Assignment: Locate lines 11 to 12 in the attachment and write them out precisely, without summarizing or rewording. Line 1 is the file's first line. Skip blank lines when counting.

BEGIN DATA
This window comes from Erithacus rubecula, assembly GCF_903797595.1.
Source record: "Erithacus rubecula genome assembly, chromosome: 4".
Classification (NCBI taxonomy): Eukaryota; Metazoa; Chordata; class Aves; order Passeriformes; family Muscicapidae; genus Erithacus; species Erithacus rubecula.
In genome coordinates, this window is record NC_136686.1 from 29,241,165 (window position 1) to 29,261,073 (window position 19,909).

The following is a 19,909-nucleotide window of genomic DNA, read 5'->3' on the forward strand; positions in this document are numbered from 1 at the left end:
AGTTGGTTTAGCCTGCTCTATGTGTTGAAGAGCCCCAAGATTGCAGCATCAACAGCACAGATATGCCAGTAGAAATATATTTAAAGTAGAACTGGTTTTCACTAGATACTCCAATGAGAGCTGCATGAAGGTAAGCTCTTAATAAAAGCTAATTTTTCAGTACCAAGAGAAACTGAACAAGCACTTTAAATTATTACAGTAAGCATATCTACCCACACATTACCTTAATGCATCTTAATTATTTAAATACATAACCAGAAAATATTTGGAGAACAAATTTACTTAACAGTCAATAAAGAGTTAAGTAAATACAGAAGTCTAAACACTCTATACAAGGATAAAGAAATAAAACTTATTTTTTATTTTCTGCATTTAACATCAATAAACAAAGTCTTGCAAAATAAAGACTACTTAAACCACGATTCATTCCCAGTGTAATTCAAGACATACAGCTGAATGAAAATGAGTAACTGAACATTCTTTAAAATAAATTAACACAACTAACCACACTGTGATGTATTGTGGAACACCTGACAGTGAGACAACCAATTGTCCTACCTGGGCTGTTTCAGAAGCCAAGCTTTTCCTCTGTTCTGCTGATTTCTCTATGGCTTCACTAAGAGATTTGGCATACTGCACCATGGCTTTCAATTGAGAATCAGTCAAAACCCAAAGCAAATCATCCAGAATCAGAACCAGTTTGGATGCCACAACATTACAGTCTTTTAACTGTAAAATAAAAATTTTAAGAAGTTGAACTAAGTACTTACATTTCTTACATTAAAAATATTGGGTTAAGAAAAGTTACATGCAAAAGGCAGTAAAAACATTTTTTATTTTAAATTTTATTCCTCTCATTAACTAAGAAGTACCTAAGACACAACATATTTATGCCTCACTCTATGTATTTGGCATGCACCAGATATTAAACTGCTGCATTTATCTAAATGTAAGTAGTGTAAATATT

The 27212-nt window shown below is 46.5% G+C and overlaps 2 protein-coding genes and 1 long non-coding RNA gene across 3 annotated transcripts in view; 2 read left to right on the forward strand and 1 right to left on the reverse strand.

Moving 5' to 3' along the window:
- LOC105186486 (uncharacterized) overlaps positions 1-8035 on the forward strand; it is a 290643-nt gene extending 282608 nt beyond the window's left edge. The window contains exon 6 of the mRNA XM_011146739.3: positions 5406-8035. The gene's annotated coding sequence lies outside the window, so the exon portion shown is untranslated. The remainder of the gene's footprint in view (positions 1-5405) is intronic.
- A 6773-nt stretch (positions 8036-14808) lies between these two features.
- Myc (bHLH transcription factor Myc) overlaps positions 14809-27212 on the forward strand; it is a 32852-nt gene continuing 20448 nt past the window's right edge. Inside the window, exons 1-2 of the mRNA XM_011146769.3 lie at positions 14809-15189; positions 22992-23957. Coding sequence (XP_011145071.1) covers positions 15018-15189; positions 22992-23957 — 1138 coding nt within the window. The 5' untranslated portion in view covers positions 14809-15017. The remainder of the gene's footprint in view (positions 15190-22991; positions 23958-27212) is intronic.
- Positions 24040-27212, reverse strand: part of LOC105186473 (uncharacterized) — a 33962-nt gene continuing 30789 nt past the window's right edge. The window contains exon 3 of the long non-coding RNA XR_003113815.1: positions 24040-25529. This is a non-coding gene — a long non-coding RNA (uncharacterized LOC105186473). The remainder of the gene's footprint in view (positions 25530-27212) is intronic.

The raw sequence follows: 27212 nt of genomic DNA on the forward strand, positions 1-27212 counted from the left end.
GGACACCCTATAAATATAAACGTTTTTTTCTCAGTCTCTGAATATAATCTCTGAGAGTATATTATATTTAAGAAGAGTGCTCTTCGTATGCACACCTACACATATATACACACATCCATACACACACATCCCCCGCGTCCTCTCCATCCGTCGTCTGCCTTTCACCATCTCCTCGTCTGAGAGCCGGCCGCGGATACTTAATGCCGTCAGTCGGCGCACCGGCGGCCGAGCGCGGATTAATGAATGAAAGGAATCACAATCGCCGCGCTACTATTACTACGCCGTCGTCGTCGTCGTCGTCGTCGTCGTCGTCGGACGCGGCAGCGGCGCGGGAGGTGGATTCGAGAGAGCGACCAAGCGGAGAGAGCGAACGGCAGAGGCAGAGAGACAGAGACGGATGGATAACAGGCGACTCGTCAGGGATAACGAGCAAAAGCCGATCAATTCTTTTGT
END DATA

- Myc (bHLH transcription factor Myc) overlaps positions 14809-27212 on the forward strand; it is a 32852-nt gene continuing 20448 nt past the window's right edge. Inside the window, exons 1-2 of the mRNA XM_011146769.3 lie at positions 14809-15189; positions 22992-23957. Coding sequence (XP_011145071.1) covers positions 15018-15189; positions 22992-23957 — 1138 coding nt within the window. The 5' untranslated portion in view covers positions 14809-15017. The remainder of the gene's footprint in view (positions 15190-22991; positions 23958-27212) is intronic.
- Positions 24040-27212, reverse strand: part of LOC105186473 (uncharacterized) — a 33962-nt gene continuing 30789 nt past the window's right edge. The window contains exon 3 of the long non-coding RNA XR_003113815.1: positions 24040-25529. This is a non-coding gene — a long non-coding RNA (uncharacterized LOC105186473). The remainder of the gene's footprint in view (positions 25530-27212) is intronic.